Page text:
Napier Lopez is a writer based in New York City. He's interested in all things tech, science, and photography related, and likes to yo-yo in Napier Lopez is a writer based in New York City. He's interested in all things tech, science, and photography related, and likes to yo-yo in his free time. Follow him on Twitter.
One of Windows 11’s biggest features was omitted from the OS’ initial launch: the ability to run Android apps that you can install right from the Microsoft Store.
That highly anticipated feature is finally showing signs of life, albeit in a very limited form. The ‘Windows Subsystem for Android’ is now rolling out to Windows Insiders on the beta channel, allowing them to downloads apps from the Amazon Appstore, which is embedded into the Microsoft Store. Similar to the Windows Subsystem for Linux, the Android subsystem will run in a Hyper-V Virtual machine.
If you have a compatible system — it works with Intel and AMD as well as ARM processors — simply open up the Microsoft Store, and you should be able to see the new Android apps. These seem to be integrated pretty tightly with Windows. Microsoft says you’ll be able to interact with app notifications right from the Windows Action Center, Snap to a side of your monitor, pin them to the taskbar, and interact via mouse, touch, or pen.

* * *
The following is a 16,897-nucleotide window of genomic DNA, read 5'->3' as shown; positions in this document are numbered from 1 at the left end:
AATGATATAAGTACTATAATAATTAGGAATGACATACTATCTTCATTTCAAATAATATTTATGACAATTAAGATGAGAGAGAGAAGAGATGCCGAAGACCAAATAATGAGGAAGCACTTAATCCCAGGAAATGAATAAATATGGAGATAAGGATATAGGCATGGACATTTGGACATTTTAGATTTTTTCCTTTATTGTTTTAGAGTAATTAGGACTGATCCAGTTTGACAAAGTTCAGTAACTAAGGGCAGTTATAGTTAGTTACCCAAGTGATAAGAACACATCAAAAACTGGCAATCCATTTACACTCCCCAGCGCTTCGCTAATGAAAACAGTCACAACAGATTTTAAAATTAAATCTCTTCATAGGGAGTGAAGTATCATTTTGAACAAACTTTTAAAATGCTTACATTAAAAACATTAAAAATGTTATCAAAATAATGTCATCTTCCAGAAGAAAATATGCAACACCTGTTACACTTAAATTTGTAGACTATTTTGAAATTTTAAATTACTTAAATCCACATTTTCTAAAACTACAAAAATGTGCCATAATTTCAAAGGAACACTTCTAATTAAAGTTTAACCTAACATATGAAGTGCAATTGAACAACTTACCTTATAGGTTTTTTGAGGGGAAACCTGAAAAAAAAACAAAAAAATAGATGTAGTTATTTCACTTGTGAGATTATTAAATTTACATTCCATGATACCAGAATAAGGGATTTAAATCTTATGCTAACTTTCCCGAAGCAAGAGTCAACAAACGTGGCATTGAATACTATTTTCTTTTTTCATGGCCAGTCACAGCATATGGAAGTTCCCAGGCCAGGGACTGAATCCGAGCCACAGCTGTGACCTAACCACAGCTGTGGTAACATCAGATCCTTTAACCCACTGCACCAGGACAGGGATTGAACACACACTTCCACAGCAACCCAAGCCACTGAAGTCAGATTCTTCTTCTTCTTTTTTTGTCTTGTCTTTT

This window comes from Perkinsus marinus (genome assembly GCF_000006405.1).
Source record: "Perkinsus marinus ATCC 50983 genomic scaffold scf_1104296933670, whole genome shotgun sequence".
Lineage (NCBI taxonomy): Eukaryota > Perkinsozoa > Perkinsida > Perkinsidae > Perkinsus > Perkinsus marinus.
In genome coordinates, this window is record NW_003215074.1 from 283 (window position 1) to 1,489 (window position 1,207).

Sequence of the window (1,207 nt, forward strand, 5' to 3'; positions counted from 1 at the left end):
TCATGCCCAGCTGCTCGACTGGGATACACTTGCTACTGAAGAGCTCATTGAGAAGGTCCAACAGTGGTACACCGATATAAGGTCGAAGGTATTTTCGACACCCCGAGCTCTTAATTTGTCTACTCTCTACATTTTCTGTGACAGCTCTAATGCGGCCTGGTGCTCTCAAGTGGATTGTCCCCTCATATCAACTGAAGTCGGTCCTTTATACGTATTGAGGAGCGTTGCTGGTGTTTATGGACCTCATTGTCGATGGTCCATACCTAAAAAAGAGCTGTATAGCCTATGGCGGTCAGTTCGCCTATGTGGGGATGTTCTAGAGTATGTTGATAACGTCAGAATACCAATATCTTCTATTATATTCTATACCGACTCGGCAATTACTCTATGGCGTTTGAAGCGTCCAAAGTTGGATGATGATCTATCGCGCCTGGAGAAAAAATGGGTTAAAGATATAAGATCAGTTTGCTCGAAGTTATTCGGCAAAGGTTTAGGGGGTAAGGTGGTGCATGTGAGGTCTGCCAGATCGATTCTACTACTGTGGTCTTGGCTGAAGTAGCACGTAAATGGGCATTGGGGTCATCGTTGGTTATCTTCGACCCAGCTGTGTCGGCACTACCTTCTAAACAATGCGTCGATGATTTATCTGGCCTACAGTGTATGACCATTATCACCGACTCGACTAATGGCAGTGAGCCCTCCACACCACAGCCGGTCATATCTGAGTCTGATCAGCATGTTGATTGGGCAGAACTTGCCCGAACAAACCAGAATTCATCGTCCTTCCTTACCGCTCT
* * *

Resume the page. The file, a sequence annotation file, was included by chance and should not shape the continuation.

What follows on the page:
Unfortunately, the selection is very limited to start, at just 50 apps. These include Amazon’s Kindle app, Khan Academy Kids, and a handful of games and apps for kids. It’s only a matter until more apps show up though; it’s one of the most exciting features to come to Windows in a long time.
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